31 Oct It’s all about intentional acts of inclusion!
They say “Diversity is a Fact, Inclusion is an Act.” Think about it. We typically have a list of actions, when we focus on increasing sales, expanding margins, building a culture of safety, or improving quality. We also insist on everyone accepting personal responsibility and taking those actions on a regular basis. Well, building a culture of inclusion is no different. It’s all about everyone taking action, everyday, across the organization.
So let’s reflect for a moment on this week in your workplace. Have you seen someone being intentional about being inclusive and taking action to include a colleague or a group of people? How about in the last month? How about yourself? Or your boss? Not sure what I mean by intentional acts of inclusion? Below are a few examples of what intentional acts of inclusion may look like.
You are in a meeting with about 5 or 6 colleagues, and there is a heated discussion about an important topic. You notice a couple of people have not said anything at all, and seem to be left out. Someone is intentional about including them; so she/he pauses to ask them if they’d like to contribute their perspectives to the conversation.
Here is another example. An event is being planned to celebrate a new win for your organization. Everyone is throwing out cool ideas about the big celebration, from venues to entertainment ideas and the menu. Someone pauses to remind everyone of the handful of disabled team members who should be considered as these decisions are being made, to ensure they too can easily access the venue and enjoy the event. This triggers someone else to suggest that ASL (American Sign Language) interpreters be provided for the big speech that the CEO will be giving.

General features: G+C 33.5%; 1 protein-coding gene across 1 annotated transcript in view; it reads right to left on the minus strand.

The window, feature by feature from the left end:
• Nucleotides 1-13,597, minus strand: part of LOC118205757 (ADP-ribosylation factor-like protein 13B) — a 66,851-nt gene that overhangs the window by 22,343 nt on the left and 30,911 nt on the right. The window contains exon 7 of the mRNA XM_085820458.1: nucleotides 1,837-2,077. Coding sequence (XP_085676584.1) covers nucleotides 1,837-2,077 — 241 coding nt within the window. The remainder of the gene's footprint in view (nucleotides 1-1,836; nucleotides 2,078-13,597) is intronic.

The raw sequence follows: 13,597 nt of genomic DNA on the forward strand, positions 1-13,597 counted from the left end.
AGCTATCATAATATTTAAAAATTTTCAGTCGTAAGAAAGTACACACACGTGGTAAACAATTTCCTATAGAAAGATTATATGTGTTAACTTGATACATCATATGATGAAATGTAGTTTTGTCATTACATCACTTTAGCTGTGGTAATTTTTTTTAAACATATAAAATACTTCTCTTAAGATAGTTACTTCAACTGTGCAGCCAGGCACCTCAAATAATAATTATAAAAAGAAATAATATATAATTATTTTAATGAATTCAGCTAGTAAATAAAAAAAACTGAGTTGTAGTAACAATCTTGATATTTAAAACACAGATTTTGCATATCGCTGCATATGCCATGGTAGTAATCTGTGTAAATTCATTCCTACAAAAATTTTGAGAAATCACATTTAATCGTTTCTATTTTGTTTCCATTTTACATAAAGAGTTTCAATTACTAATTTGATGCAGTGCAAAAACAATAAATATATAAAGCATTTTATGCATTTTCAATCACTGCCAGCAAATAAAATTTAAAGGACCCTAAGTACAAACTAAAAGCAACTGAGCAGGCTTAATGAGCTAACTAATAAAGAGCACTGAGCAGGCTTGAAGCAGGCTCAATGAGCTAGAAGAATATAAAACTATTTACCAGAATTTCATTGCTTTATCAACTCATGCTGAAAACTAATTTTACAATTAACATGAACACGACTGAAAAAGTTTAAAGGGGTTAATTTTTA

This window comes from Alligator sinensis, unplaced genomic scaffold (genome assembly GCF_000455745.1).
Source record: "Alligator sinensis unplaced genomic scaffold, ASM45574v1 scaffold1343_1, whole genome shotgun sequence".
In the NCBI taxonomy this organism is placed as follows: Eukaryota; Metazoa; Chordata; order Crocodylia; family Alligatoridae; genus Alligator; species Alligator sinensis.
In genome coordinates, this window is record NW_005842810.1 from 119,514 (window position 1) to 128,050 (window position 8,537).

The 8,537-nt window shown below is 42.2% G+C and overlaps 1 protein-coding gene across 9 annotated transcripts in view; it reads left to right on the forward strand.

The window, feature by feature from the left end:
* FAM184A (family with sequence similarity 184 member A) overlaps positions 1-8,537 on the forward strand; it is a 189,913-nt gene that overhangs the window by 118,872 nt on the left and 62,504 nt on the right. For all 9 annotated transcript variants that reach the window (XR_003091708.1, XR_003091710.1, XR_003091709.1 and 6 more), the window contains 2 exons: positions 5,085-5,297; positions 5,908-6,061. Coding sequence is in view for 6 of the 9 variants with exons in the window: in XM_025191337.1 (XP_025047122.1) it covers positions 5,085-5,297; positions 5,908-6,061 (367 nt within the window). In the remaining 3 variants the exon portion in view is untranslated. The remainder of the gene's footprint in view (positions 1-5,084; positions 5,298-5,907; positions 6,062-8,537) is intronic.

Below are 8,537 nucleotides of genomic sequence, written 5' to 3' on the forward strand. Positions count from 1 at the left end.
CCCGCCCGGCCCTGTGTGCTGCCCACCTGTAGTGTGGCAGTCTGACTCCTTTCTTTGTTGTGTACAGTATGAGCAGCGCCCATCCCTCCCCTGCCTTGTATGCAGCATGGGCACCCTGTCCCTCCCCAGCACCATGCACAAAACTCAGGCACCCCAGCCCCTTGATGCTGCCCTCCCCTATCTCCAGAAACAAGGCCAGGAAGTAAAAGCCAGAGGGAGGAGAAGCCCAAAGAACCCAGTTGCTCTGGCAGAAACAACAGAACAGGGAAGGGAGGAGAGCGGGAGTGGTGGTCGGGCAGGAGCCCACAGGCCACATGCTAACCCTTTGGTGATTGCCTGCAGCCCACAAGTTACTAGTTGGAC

The last example is about going up in an elevator to a meeting. It stops before getting to your floor, and the big boss walks in. The elevator is already packed, and the boss is clearly reading an important email or text on her cell phone. But to your surprise, she looks up from her phone, and says “Good morning everyone” as she turns her head to make eye contact with every single person with a broad smile. Then adds: “Busy morning! Isn’t it? How are you all doing?” as she continues to look at everyone with interest.
Each of these examples is a simple action that can be taken by almost anyone in any organization, on any day of the week. That’s why we refer to them as micro-actions. If you have trouble thinking of similar examples that happen at least once a week or more, you may want to ask if your workplace is truly inclusive, and if not, why not? The truth is, unless you can readily think of recent, perhaps even daily examples like these, there is likely more work to be done to become a truly inclusive workplace!
As Pam Jeffords of PWC said in a recent talk at SHRM Inclusion, “It’s easier to act your way into a new way of thinking, than to think your way into a new way of acting.”